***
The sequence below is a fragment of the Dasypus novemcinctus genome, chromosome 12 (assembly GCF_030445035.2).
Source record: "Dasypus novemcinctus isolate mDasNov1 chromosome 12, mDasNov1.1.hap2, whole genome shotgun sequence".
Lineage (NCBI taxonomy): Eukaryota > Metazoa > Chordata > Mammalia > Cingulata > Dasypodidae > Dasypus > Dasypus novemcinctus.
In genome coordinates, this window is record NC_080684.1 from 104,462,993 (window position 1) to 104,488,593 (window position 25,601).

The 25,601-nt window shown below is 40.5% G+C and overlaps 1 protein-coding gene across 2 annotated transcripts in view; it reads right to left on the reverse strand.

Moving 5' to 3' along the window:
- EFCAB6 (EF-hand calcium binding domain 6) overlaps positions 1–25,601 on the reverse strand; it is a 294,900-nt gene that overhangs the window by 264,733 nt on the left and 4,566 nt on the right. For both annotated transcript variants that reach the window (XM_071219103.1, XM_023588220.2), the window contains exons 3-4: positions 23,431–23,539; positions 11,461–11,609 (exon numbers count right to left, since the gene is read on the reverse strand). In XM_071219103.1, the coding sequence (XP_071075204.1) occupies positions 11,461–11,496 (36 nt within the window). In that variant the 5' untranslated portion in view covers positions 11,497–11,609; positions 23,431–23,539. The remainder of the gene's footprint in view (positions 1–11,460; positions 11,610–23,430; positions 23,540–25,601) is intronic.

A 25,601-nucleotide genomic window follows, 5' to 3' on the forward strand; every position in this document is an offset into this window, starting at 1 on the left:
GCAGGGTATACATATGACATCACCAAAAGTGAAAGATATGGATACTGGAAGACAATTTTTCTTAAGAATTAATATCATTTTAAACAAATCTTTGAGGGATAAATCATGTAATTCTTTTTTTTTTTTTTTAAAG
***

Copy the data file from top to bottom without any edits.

The sequence below is a fragment of the Dasypus novemcinctus genome, chromosome 12 (assembly GCF_030445035.2).
Source record: "Dasypus novemcinctus isolate mDasNov1 chromosome 12, mDasNov1.1.hap2, whole genome shotgun sequence".
Lineage (NCBI taxonomy): Eukaryota > Metazoa > Chordata > Mammalia > Cingulata > Dasypodidae > Dasypus > Dasypus novemcinctus.
In genome coordinates, this window is record NC_080684.1 from 104,462,993 (window position 1) to 104,488,593 (window position 25,601).

The 25,601-nt window shown below is 40.5% G+C and overlaps 1 protein-coding gene across 2 annotated transcripts in view; it reads right to left on the reverse strand.

Moving 5' to 3' along the window:
- EFCAB6 (EF-hand calcium binding domain 6) overlaps positions 1–25,601 on the reverse strand; it is a 294,900-nt gene that overhangs the window by 264,733 nt on the left and 4,566 nt on the right. For both annotated transcript variants that reach the window (XM_071219103.1, XM_023588220.2), the window contains exons 3-4: positions 23,431–23,539; positions 11,461–11,609 (exon numbers count right to left, since the gene is read on the reverse strand). In XM_071219103.1, the coding sequence (XP_071075204.1) occupies positions 11,461–11,496 (36 nt within the window). In that variant the 5' untranslated portion in view covers positions 11,497–11,609; positions 23,431–23,539. The remainder of the gene's footprint in view (positions 1–11,460; positions 11,610–23,430; positions 23,540–25,601) is intronic.

A 25,601-nucleotide genomic window follows, 5' to 3' on the forward strand; every position in this document is an offset into this window, starting at 1 on the left:
GCAGGGTATACATATGACATCACCAAAAGTGAAAGATATGGATACTGGAAGACAATTTTTCTTAAGAATTAATATCATTTTAAACAAATCTTTGAGGGATAAATCATGTAATTCTTTTTTTTTTTTTTTAAAG